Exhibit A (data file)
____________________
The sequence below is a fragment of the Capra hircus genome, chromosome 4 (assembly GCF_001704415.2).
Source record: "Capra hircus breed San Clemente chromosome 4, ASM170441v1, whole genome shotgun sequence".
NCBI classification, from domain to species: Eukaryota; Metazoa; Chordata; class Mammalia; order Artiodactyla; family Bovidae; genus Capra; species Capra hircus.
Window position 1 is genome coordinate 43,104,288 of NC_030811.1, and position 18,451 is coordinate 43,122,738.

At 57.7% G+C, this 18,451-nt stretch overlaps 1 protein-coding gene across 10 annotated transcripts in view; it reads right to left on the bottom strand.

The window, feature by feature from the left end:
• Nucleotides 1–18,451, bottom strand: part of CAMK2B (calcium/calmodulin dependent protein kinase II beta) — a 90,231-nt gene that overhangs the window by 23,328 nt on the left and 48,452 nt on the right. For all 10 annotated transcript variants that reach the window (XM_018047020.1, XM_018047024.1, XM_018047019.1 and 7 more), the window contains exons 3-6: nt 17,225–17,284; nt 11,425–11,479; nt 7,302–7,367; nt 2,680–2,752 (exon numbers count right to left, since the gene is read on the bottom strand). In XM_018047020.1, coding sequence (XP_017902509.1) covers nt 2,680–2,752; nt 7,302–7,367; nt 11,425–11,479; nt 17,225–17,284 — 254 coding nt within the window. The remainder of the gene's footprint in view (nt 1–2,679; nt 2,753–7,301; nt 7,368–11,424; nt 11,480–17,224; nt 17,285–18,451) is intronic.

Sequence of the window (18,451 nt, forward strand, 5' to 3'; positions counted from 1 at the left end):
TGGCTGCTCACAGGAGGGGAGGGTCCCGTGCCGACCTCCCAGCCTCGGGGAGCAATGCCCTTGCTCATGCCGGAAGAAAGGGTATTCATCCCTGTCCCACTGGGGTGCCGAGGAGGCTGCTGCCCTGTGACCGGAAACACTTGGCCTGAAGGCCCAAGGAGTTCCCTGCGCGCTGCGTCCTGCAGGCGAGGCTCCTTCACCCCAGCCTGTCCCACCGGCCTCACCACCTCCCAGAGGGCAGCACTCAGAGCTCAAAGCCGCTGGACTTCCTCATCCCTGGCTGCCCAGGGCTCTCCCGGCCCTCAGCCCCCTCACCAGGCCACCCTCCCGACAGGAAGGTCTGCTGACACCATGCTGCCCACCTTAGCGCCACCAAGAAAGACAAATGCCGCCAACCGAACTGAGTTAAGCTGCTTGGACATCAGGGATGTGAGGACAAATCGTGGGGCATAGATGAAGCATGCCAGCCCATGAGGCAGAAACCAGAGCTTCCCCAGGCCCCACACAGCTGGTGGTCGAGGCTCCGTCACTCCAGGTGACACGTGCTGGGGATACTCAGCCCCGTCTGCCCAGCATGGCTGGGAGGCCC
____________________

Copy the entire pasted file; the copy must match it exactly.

The sequence below is a fragment of the Capra hircus genome, chromosome 4 (assembly GCF_001704415.2).
Source record: "Capra hircus breed San Clemente chromosome 4, ASM170441v1, whole genome shotgun sequence".
NCBI classification, from domain to species: Eukaryota; Metazoa; Chordata; class Mammalia; order Artiodactyla; family Bovidae; genus Capra; species Capra hircus.
Window position 1 is genome coordinate 43,104,288 of NC_030811.1, and position 18,451 is coordinate 43,122,738.

At 57.7% G+C, this 18,451-nt stretch overlaps 1 protein-coding gene across 10 annotated transcripts in view; it reads right to left on the bottom strand.

The window, feature by feature from the left end:
• Nucleotides 1–18,451, bottom strand: part of CAMK2B (calcium/calmodulin dependent protein kinase II beta) — a 90,231-nt gene that overhangs the window by 23,328 nt on the left and 48,452 nt on the right. For all 10 annotated transcript variants that reach the window (XM_018047020.1, XM_018047024.1, XM_018047019.1 and 7 more), the window contains exons 3-6: nt 17,225–17,284; nt 11,425–11,479; nt 7,302–7,367; nt 2,680–2,752 (exon numbers count right to left, since the gene is read on the bottom strand). In XM_018047020.1, coding sequence (XP_017902509.1) covers nt 2,680–2,752; nt 7,302–7,367; nt 11,425–11,479; nt 17,225–17,284 — 254 coding nt within the window. The remainder of the gene's footprint in view (nt 1–2,679; nt 2,753–7,301; nt 7,368–11,424; nt 11,480–17,224; nt 17,285–18,451) is intronic.

Sequence of the window (18,451 nt, forward strand, 5' to 3'; positions counted from 1 at the left end):
TGGCTGCTCACAGGAGGGGAGGGTCCCGTGCCGACCTCCCAGCCTCGGGGAGCAATGCCCTTGCTCATGCCGGAAGAAAGGGTATTCATCCCTGTCCCACTGGGGTGCCGAGGAGGCTGCTGCCCTGTGACCGGAAACACTTGGCCTGAAGGCCCAAGGAGTTCCCTGCGCGCTGCGTCCTGCAGGCGAGGCTCCTTCACCCCAGCCTGTCCCACCGGCCTCACCACCTCCCAGAGGGCAGCACTCAGAGCTCAAAGCCGCTGGACTTCCTCATCCCTGGCTGCCCAGGGCTCTCCCGGCCCTCAGCCCCCTCACCAGGCCACCCTCCCGACAGGAAGGTCTGCTGACACCATGCTGCCCACCTTAGCGCCACCAAGAAAGACAAATGCCGCCAACCGAACTGAGTTAAGCTGCTTGGACATCAGGGATGTGAGGACAAATCGTGGGGCATAGATGAAGCATGCCAGCCCATGAGGCAGAAACCAGAGCTTCCCCAGGCCCCACACAGCTGGTGGTCGAGGCTCCGTCACTCCAGGTGACACGTGCTGGGGATACTCAGCCCCGTCTGCCCAGCATGGCTGGGAGGCCC